DZ: In a negative economic situation, the greatest problems that artisans have to face are above all those regarding credit, tax pressure and competitiveness, not least given tough international competition (which is sometimes also anticompetitive). The Lombardy Regional Authorities have always worked in three main directions: increasing the system of guarantees, encouraging investments and, last but not least, research, innovation and internationalisation. For craftsmanship in particular we should remember there are credit guarantees (around 3 billion Euro), refinancing with 48 million Euro of the regional Fund for financial incentives for artisans, and the “Made in Lombardy” fund which has access to 400 million Euro in loans. Two specific projects have been launched to stimulate internationalisation and technological innovations respectively. Spring has been formed to offer a permanent form of support to Lombard companies on international markets, research into new openings and new opportunities. Another project named Spriint offers businesses the consultancy services of a Temporary Innovation Mediator (MTI), a professional figure trained specially to be able to work alongside and support entrepreneurs in the choices made for managing their innovation projects. Last but by no means least is the tangible support given for employment: this takes the form of profound, continuative measures that encourage artisan businesses hiring staff on a permanent contract in the “weaker” categories. What evolution do you see occurring in the metiers d’art, from a production standpoint? In other words, how is the figure of the maitre d’art evolving today? Do they tend to be metropolitan artisans, designers with manual skills or up-
and-coming experts in know-how? DZ: The word “evolution” might seem like a contradiction in terms when we are talking about the artisan sector: it is a sphere founded on tradition, on ancient techniques and secrets, handed down from father to son, or from teacher to pupil. Yet the approach that artisans have adopted today does actually embrace technology and exploits it to its own advantages; not to replace the artisan, mind, but on the contrary, innovation is placed at the service of the “human factor”. In effect, today we are witnessing an “artistic” revaluation of craftsmanship in a trend that is increasingly linking it with contemporary art and design, with creativity in the most noble sense of the word. In practice there is a return to the time-honoured principles of craftsmanship: in the Renaissance, the workshop was the centre of artistic creation, where the various Michelangelos and Raffaellos taught and trained their pupils. What, in your opinion, are the main obstacles preventing the metiers d’art from entering the hearts of young people? DZ: Let’s be honest, the work of the artisan is tough. Hours and hours of work, the difficulties involved in learning the work, tiredness from manual work, the concentration needed in each phase of creation. These are by no means the most popular models in our contemporary society, which is dominated by speed, mass production and often by superficiality at the cost of quality. Undoubtedly there is also a lack of knowledge regarding work that can be incredibly rewarding and which risked disappearing. The Councillor’s office for Artisans and Services has provided a great deal of commitment in this sense, attempting to “publicise” this fascinating world and acquaint young people with it. By way of example, there is the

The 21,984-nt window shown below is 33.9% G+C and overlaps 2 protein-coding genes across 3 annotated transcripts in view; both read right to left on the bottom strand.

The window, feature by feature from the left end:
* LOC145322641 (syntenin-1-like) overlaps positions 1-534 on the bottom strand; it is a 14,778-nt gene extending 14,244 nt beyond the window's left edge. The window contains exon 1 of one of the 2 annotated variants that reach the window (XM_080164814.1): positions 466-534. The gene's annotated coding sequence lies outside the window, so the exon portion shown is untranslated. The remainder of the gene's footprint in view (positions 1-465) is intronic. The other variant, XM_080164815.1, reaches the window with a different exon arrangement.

Artigianato&Scuola (Craftsmanship & School) project, the main scope of which over the last few years has been to promote craftsmanship in many schools throughout Lombardy. Then there is the Decò (Design and Competitiveness) project, which puts young designers into direct contact with companies with an end to producing something. What prospects do the metiers d’art and craftsmanship in general offer young people starting out in the world of work? DZ: In a period of crisis, craftsmanship can doubtless provide a solution. As I mentioned before, artisan businesses account for around one third of Lombardy’s companies. It is a dynamic field, made up of men and women with new and highly valid ideas. In this sense, two important initiatives have been staged by Lombardy’s Regional Authorities and Unioncamere Lombardy, in conjunction with Lombardy’s artisan Associations (Casartigiani, CLAAI, CNA and Confartigianato), which have now reached the third edition: Artis is an excellence award which to date has been given to 230 artisan businesses, based on rules of excellence drafted by the Lombardy Regional Authorities, whilst Benchart is a project which aims to support artisan businesses and small-tomedium size companies attempting to improve their performance. In practice it provides companies an opportunity to compare notes constructively, allowing them to grow with the people that comprise them. I personally have seen many examples of young people who have embarked on artisan careers and small or micro-businesses, and who with their own determination have now written their own chapters of personal success and professional excellence.
brand new number of Artigianato tra arte e deisgn